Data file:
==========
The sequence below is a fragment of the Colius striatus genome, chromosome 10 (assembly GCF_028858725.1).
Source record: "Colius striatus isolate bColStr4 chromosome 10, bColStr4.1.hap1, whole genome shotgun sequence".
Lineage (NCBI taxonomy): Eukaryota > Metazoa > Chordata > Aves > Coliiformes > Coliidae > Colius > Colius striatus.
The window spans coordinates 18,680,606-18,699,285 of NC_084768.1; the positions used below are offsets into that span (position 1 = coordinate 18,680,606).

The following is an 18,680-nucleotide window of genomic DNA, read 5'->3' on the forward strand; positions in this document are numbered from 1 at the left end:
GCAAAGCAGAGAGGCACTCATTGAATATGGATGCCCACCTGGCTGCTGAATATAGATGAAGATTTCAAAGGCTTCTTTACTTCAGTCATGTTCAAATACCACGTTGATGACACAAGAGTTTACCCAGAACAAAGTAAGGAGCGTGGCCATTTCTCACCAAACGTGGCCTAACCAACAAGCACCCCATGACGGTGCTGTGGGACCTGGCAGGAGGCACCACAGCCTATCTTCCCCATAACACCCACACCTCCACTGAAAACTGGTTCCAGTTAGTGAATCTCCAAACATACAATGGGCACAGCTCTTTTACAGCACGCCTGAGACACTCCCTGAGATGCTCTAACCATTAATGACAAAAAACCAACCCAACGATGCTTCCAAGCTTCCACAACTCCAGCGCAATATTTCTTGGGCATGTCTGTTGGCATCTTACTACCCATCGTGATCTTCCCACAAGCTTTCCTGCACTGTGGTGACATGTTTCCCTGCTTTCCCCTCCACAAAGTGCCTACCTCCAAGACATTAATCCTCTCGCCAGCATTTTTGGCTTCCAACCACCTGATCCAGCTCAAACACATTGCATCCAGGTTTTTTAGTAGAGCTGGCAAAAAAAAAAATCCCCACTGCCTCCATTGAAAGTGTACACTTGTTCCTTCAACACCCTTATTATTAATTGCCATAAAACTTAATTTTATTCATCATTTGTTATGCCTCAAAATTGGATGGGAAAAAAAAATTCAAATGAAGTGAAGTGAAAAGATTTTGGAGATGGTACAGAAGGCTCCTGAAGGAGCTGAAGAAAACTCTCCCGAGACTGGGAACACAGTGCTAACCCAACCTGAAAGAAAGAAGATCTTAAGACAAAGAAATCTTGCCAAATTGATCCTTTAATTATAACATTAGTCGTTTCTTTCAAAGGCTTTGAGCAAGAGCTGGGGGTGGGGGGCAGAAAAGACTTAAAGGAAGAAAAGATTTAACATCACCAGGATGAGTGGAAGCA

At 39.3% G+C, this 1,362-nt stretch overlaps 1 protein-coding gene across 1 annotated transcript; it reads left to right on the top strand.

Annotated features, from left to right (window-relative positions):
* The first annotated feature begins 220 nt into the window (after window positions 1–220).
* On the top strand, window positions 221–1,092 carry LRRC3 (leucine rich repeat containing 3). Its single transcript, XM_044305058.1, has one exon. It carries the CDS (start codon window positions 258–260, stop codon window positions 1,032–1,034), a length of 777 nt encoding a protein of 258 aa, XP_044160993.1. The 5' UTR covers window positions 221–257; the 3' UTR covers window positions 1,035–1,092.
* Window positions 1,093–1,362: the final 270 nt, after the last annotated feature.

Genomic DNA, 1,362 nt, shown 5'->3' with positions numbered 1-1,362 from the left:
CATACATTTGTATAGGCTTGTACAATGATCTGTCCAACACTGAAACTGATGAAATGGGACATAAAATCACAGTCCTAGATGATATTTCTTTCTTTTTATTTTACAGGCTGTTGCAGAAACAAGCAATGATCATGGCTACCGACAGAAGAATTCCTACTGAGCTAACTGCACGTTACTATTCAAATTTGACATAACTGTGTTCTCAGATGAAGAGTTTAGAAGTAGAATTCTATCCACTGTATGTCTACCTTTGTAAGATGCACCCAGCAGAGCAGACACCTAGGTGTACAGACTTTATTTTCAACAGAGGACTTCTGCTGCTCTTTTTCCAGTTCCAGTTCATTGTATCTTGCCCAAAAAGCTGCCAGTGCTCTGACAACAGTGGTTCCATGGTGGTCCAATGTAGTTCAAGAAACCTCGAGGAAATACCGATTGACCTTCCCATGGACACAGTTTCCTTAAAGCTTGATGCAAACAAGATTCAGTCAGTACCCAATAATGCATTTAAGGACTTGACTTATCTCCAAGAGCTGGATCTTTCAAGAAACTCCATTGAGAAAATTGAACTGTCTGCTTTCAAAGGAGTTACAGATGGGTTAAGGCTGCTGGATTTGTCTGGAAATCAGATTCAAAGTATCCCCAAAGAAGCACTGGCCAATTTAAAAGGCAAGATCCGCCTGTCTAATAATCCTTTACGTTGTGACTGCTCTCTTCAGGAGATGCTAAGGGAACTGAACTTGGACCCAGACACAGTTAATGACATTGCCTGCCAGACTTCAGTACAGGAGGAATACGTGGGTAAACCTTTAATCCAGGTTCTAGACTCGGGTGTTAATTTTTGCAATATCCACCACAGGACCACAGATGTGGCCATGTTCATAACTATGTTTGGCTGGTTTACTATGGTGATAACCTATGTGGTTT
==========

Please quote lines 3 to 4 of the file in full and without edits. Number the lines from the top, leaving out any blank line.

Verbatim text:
Lineage (NCBI taxonomy): Eukaryota > Metazoa > Chordata > Aves > Coliiformes > Coliidae > Colius > Colius striatus.
The window spans coordinates 18,680,606-18,699,285 of NC_084768.1; the positions used below are offsets into that span (position 1 = coordinate 18,680,606).